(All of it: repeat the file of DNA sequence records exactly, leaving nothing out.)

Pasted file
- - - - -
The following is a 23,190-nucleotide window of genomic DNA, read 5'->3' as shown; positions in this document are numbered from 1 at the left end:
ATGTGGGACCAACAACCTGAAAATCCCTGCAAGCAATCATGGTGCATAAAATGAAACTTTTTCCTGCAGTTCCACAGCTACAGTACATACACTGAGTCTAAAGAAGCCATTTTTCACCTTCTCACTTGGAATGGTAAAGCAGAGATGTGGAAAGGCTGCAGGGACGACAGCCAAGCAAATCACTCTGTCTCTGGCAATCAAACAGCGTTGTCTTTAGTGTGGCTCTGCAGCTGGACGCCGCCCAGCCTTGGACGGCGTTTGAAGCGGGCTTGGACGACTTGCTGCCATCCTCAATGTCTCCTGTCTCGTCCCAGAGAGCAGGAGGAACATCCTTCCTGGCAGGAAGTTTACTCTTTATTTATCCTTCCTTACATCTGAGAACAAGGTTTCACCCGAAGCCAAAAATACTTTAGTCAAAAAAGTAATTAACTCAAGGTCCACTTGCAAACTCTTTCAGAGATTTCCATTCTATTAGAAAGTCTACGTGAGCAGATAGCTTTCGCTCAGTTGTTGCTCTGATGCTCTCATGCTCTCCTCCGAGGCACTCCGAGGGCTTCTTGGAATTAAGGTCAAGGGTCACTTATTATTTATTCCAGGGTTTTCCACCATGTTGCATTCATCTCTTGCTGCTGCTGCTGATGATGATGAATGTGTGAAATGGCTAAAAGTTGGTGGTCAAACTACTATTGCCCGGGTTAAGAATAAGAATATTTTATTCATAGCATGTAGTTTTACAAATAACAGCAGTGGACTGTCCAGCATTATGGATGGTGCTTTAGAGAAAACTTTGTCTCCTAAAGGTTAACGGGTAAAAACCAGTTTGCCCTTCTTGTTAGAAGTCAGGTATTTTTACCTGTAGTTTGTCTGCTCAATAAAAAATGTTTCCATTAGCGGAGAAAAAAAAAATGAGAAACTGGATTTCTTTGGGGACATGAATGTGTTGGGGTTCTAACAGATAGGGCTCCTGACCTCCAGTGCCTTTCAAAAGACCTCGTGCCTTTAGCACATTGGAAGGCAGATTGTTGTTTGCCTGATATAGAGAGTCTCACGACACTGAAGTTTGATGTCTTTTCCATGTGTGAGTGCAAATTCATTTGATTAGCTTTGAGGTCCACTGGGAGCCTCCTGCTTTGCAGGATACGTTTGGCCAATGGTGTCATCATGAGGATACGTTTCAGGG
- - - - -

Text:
The following is a 23,190-nucleotide window of genomic DNA, read 5'->3' as shown; positions in this document are numbered from 1 at the left end:
ATGTGGGACCAACAACCTGAAAATCCCTGCAAGCAATCATGGTGCATAAAATGAAACTTTTTCCTGCAGTTCCACAGCTACAGTACATACACTGAGTCTAAAGAAGCCATTTTTCACCTTCTCACTTGGAATGGTAAAGCAGAGATGTGGAAAGGCTGCAGGGACGACAGCCAAGCAAATCACTCTGTCTCTGGCAATCAAACAGCGTTGTCTTTAGTGTGGCTCTGCAGCTGGACGCCGCCCAGCCTTGGACGGCGTTTGAAGCGGGCTTGGACGACTTGCTGCCATCCTCAATGTCTCCTGTCTCGTCCCAGAGAGCAGGAGGAACATCCTTCCTGGCAGGAAGTTTACTCTTTATTTATCCTTCCTTACATCTGAGAACAAGGTTTCACCCGAAGCCAAAAATACTTTAGTCAAAAAAGTAATTAACTCAAGGTCCACTTGCAAACTCTTTCAGAGATTTCCATTCTATTAGAAAGTCTACGTGAGCAGATAGCTTTCGCTCAGTTGTTGCTCTGATGCTCTCATGCTCTCCTCCGAGGCACTCCGAGGGCTTCTTGGAATTAAGGTCAAGGGTCACTTATTATTTATTCCAGGGTTTTCCACCATGTTGCATTCATCTCTTGCTGCTGCTGCTGATGATGATGAATGTGTGAAATGGCTAAAAGTTGGTGGTCAAACTACTATTGCCCGGGTTAAGAATAAGAATATTTTATTCATAGCATGTAGTTTTACAAATAACAGCAGTGGACTGTCCAGCATTATGGATGGTGCTTTAGAGAAAACTTTGTCTCCTAAAGGTTAACGGGTAAAAACCAGTTTGCCCTTCTTGTTAGAAGTCAGGTATTTTTACCTGTAGTTTGTCTGCTCAATAAAAAATGTTTCCATTAGCGGAGAAAAAAAAAATGAGAAACTGGATTTCTTTGGGGACATGAATGTGTTGGGGTTCTAACAGATAGGGCTCCTGACCTCCAGTGCCTTTCAAAAGACCTCGTGCCTTTAGCACATTGGAAGGCAGATTGTTGTTTGCCTGATATAGAGAGTCTCACGACACTGAAGTTTGATGTCTTTTCCATGTGTGAGTGCAAATTCATTTGATTAGCTTTGAGGTCCACTGGGAGCCTCCTGCTTTGCAGGATACGTTTGGCCAATGGTGTCATCATGAGGATACGTTTCAGGG